Keeping Kids’ Eyes Safe from Sports-Related Injuries
May 10, 2013 - 3:12:32 PM
Each year, more than 600,000 eye injuries occur, according to the National Eye Institute. The most recent studies show that 24 percent of eye injuries are sports-related and of the severity that require a visit to an emergency room. According to the National Electronic Injury Surveillance System (NEISS), in 2010, someone went to the hospital for an eye-related injury every 13 minutes. More than nine out of 10 sports-related eye injuries can actually be prevented, though (according to Prevent Blindness America), and parents can keep their kids' eyes safe from the harms of sports by adopting a couple of easy practices. One of the best ways is to have the proper eyewear: ASTM-certified Sports Protective Eyewear.
Kids shouldn't wear regular optical glasses or sunglasses while playing sports. This may seem strange, but glasses that aren't rated for impact can actually cause more harm than good, and typical sunglasses do not provide adequate protection. Instead, parents should talk with their eye doctors about impact performance tested-and-approved sports frames and lenses. This eyewear is designed to take the impacts of sports without shattering. Two other things to look for include UV protection and the ASTM F803 approval. These two features will maximize physical protection without sacrificing sun protection and should be a staple of your children's sports gear.
Most parents don't know that there are actually many different types of sports-related eye injuries, and some are more obvious than others. You may not necessarily see a corneal abrasion (painful scrape or scratch on the cornea), inflamed irises or detached retinas, but if your child is complaining of eye pain or visual impairment, you should see an eye doctor promptly. Injuries like fractures of the eye socket, blunt traumas, penetrating injuries and traumatic cataracts (causing blood to spill into the eye's anterior chamber) tend to be a bit more obvious and should be treated immediately.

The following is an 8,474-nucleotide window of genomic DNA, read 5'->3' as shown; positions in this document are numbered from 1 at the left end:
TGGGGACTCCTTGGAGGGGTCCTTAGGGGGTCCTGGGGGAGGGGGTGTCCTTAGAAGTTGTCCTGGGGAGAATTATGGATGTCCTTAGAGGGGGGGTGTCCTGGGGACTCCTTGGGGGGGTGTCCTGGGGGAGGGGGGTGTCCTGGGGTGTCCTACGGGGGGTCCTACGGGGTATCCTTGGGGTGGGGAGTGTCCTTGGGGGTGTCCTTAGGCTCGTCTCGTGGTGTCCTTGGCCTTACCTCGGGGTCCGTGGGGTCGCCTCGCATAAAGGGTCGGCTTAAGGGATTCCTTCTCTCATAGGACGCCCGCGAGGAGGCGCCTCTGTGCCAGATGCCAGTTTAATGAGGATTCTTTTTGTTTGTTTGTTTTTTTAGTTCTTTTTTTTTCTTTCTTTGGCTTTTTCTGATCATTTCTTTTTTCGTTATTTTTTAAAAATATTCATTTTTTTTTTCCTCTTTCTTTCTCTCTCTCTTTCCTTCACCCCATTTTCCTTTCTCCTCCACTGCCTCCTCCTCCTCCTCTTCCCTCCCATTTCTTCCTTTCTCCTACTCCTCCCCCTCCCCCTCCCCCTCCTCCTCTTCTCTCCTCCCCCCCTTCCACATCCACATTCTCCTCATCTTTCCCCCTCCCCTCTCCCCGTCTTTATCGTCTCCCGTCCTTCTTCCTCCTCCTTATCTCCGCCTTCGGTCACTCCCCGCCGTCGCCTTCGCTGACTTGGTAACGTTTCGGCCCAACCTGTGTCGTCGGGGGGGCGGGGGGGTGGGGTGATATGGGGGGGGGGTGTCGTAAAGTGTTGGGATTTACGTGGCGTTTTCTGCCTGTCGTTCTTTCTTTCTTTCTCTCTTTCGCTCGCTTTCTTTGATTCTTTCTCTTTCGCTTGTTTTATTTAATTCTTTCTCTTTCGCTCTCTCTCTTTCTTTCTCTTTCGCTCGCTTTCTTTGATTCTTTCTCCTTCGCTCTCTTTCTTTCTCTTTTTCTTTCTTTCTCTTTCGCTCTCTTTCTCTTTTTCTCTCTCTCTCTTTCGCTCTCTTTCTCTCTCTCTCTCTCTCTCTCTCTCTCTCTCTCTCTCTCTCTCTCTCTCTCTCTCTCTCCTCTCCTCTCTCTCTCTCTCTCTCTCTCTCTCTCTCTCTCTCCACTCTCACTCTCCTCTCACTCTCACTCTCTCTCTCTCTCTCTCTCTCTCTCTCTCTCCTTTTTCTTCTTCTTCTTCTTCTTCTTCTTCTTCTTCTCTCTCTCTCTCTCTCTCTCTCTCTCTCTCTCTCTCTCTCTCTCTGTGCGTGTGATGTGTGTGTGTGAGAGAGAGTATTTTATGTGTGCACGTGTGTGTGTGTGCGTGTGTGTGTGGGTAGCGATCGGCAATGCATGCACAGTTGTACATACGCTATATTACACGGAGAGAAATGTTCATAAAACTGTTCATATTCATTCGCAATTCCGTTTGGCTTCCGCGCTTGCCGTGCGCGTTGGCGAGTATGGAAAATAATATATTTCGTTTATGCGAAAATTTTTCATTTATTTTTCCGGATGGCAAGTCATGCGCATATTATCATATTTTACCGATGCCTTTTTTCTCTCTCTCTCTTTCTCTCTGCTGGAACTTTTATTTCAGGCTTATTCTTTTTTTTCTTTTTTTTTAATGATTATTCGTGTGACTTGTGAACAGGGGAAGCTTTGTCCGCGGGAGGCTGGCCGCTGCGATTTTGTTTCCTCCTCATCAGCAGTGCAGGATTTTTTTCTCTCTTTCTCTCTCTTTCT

Any activity involving throwing, kicking or hitting a ball presents a risk for eye injuries, as does any sport with swinging objects (such as a baseball bat or hockey stick). For younger children, baseball actually causes the most eye injuries. For adults, basketball is the most dangerous sport overall. It's also important to remember that while sports equipment can do serious damage, so can elbows, hands and feet. Soccer eye injuries are also the fastest growing segment of sports-related eye injuries. If you think that your child should wear contacts instead of glasses during the game, you should still outfit them with safety glasses or goggles. Even with contacts, getting hit in the eye can still do damage, and using gear that directly covers the eye ultimately provides the best protection. To determine if your child is ready for contacts, talk with your eye doctor.
Finally, if you are concerned that your child is not performing well in a sport because of an existing eye injury or problem, you should consult your eye doctor. If there has been an eye injury in the past or if your child struggles with other visual tasks, such as squinting while watching TV, this may be an indicator of an eye problem. Some kids just aren't coordinated, of course, but if you think that there is an actual issue with the visual system, you should immediately make an appointment with an eye doctor to discuss.
By following these important, yet simple, recommendations, parents can not only cheer for their kids from the sidelines without any hesitation, but they can also rest assured that they have completed all of the necessary steps to protect their kids against sports-related eye injuries. Time to play ball!
For more information on sports and the eyes, visit www.vsp.com.
For advertising and promotion on HealthNewsDigest.com, call or email Mike McCurdy at: 877-634-9180 or email@example.com.We are syndicated worldwide and have over 7,000 journalists as subscribers who may use our content for their own media.